Maj. G. T. Burnam, trusteo, of Rich
mond, Ky. At the conclusion of ar
guments by Carlisle both sides agreed
to have demurrer filed and leave was
asked and granted to be given to De
cember 20 to file briefs, the case to
come up for trial at the February
term of the Madison circuit court. At
present Berea is teaching only white
pupils, but at the beginning of the
school enough colored pupils were en
rolled to violate the Day law and to
Issue the writ. After court Mr. Car
lisle was warmly met by old friends
whom he had not seen for 30 years,
when he was making the race for lieu
tenant governor of this, his native
A Proclamation .Issued By the Gov
ernor of Kentucky.
Frankfort, Ky., Nov. 15. Gov. Beck
ham Monday issued the following
"Commonwealth of Kentucky, Exec
utive Department: Following the ac
tion of the president of the United
States, I fix Thursday, November 24,
as the day of thanksgiving and prayer
throughout the commonwealth of Ken
tucky. I request that upon that day
all of our people shall refrain from
their business and worldly cares, and
by charitable and religious deeds show
their gratitude to Almighty God for
His many blessings and bounties to
"In testimony whereof I have here
unto set my hand and caused the
great seal of the commonwealth to be
affixed. Done at Frankfort this 14th
day of November, 1904, and In the
119th year of the commonwealth.
"JOHN 'C. W. BECKHAM.
"By the governor.
"H. V. McChesney, Secretary of
ELECTION OFFICERS RESTRAINED
Believed 54 Votes Had Been Left Off
Certificate Illegally. ,
Cynthlana, Ky., Nov. 15. In the cir
cuit court Monday morning Judge Pry
or issued an order restraining the
county election commissioners from
certifying the vote of the county until
the court hears a petition of Judge
Bennett, asking that tho commission
ers be compelled to count tho 54 Ben
nett votes in the Lair precinct. The
officers left this vote off tho certifi
cate, but Issued duplicates which the
democratic election commissioners re
fused to consider. The mandamus will
bo decided November 21.
FARMER WAS KILLED.
A Stick of Dynamite In His Pocket
Middleburg, Ky, Nov. 15. In Cum
berland county, Judson Smith, a farm
er, lost his life by an explosion of dyn
amite. He had a stick of dynamite in
his pocket when he went out to tho
barn to feed the stock. Shortly after
ward an explosion was heard and
when the family reached tho barn
they found Smith dead and his clothes
on fire. The stock in tho barn was
killed, and the barn was burned. A
widow and four small children sur
vive. i i -
Suit For Back Taxes.
Lexington, Ky., Nov. 15. In tho
Fayette county court Judge Bullock
decided that to try a suit for five
years' back taxes on six and a half
million dollars' worth of gorsonal
property owned by J. B. Haggln, in
this county, It was necessary to serve
tho summons personally on him. Hag
gin la supposed to bo In Now York.
Until he returns it can not bo served.
The suit is brought for tho stnto by
a state revenue agent.
Mrs. Harkness III.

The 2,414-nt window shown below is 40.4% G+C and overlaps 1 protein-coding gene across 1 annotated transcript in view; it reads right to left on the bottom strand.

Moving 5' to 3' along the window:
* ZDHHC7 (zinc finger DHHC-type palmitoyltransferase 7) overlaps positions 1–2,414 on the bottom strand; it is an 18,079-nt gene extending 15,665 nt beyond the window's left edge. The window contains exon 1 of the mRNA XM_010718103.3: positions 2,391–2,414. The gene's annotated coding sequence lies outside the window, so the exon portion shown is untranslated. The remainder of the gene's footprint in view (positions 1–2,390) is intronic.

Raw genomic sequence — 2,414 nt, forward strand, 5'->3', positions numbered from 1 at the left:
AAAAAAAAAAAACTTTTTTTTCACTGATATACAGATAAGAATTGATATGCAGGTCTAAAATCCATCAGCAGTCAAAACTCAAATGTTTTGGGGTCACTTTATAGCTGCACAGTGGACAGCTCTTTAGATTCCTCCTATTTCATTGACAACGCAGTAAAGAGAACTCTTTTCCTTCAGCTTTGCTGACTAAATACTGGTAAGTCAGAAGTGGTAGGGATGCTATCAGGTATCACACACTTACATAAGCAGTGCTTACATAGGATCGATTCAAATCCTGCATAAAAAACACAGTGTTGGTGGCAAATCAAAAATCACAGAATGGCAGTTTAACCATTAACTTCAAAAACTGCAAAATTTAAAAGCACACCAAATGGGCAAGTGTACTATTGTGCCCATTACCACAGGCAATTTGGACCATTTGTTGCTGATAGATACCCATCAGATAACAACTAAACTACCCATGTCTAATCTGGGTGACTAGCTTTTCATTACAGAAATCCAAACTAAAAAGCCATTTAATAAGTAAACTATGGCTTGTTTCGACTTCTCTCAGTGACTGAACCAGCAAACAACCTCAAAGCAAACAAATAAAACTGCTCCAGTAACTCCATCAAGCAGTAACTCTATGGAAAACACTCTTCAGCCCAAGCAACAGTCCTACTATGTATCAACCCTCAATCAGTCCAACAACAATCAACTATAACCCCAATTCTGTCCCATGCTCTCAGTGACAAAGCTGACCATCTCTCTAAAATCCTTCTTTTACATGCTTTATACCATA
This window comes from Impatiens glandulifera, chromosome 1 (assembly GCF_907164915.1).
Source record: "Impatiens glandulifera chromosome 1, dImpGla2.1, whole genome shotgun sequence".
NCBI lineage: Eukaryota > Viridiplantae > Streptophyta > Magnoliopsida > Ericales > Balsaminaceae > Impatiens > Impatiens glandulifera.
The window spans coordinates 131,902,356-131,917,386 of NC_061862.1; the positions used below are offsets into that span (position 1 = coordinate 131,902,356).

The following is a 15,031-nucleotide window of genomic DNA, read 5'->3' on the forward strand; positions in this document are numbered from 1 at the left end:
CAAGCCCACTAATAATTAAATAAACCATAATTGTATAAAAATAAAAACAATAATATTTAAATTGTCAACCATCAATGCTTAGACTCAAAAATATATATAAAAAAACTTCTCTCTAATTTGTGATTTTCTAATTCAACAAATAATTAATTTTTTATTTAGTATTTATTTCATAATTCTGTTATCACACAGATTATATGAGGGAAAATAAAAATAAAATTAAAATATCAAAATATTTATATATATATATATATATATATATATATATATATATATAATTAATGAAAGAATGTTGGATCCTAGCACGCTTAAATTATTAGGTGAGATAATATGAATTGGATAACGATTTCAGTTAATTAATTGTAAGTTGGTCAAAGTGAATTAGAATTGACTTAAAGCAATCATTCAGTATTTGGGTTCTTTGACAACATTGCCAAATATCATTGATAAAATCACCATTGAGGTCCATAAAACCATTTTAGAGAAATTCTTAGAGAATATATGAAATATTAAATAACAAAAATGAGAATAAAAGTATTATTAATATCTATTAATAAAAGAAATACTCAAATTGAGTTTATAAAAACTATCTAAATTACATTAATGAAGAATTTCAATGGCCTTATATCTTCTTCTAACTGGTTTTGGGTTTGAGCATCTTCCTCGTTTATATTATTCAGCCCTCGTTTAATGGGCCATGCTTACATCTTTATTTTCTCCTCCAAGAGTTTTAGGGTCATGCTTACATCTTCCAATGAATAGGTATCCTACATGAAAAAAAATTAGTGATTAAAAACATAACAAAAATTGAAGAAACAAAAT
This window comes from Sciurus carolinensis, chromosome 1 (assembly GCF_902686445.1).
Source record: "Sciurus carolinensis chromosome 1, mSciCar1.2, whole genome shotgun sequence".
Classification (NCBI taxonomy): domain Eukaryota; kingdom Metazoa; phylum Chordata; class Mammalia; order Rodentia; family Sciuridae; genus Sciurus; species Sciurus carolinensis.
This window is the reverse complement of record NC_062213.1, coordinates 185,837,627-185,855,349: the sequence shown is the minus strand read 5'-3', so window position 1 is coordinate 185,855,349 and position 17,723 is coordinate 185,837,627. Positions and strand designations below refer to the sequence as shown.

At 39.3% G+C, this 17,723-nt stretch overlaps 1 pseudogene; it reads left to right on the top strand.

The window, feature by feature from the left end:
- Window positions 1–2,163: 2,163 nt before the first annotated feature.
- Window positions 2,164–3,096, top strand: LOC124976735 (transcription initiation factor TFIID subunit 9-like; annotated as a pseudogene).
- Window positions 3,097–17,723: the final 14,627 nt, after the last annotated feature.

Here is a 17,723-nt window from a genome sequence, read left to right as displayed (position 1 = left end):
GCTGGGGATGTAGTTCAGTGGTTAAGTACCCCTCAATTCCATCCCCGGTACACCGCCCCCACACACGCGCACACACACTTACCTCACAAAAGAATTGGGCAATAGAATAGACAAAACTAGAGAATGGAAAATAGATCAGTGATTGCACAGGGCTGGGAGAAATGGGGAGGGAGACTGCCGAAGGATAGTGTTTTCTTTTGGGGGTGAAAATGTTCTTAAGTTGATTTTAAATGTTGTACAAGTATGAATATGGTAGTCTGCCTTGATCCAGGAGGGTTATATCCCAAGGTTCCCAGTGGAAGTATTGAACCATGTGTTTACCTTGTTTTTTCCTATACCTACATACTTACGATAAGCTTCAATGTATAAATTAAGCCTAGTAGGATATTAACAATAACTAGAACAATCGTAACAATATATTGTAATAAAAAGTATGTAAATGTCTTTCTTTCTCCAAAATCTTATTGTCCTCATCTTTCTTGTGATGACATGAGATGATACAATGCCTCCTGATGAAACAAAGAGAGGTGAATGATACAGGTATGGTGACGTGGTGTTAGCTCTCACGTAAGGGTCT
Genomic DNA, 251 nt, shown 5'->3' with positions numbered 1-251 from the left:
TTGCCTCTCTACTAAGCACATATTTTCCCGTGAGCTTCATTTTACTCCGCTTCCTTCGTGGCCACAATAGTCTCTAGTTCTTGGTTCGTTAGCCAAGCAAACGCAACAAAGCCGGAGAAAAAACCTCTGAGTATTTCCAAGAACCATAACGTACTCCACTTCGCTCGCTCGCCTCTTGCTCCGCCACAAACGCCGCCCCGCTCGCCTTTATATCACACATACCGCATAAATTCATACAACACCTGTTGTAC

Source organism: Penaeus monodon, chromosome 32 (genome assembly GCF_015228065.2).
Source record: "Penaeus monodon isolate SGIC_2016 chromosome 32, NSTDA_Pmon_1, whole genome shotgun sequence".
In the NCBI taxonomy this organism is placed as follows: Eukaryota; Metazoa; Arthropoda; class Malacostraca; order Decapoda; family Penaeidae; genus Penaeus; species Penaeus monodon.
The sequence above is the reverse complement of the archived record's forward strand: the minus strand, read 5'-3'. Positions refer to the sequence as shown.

' Lexington, Ky., Nov. 15. Mr, and
Mrs. L. V. Harkness, of Walnut Hall
stock farm fame, have gone to their
home in Pasadena, Cal., omnccount of
tho ill health of Mrs. Harkness. Tho
couple, with a retinue of servants and
a physician, left in tho Harkness prl
v.atp ca,r. .
The Adopted Brother of the
Emperor Arrives at the
MET AT DEPOT BY A DELEGATION,
Assistant Secretary of State Pelrce
and Col. Symonds Will Act as
the Prince's Aide.
At 10 O'clock4 Tuesday Morning His
Highness, in Full Uniform, Was
Presented to the President of
the United States,
Washington, Nov. 15. Prince Fushl
ml, tho adopted brother of the empe
ror of Japan, arrived In Washington
Monday afternoon and assumed for
the first time since his arrival in this
country his official personality as
prince of the royal house of Japan.
Ho was met at the station by the third
assistant secretary of state, Mr. Pelrce,
who as the personal representative of
the president, bade him welcome to
this country. Mr. Hlokl, the first sec
retary Of tho Japanese legation and
In tho absence of the minister, the
charge d'affaires presented to tho
prince at the station Baron Kaneko,
who Is .visiting in this country and
Mr. Pelrce and Col. Symonds, U. S. A.,
who will act as the prince's honorary
military aide. Tho prince thanked
them for their cordial welcome and
expressed tho satisfaction he felt a
being In the United States. A proces
sion was then formed outside the car,
and Secretary Pelrce led the wa-y with
the prince on his arm.
There was a small crowd in the sta
tion but no particular demonstration
was niade. The prince and party were
driven to the Arlington hotel, whore
they will stay while In Washington.
Preceding the procession of carriages
were four mounted policemen and sur
rounding the prince and the members
of his party were bicycle policemen.
In another carriage rode Chief Wllkle,
of the secret service, and several mem
bers of his staff.
The program for the entertainment
of the prince began Tuesday at 10
o'clock when he was presented to the
president. The prince will wear his
full uniform when calling at the white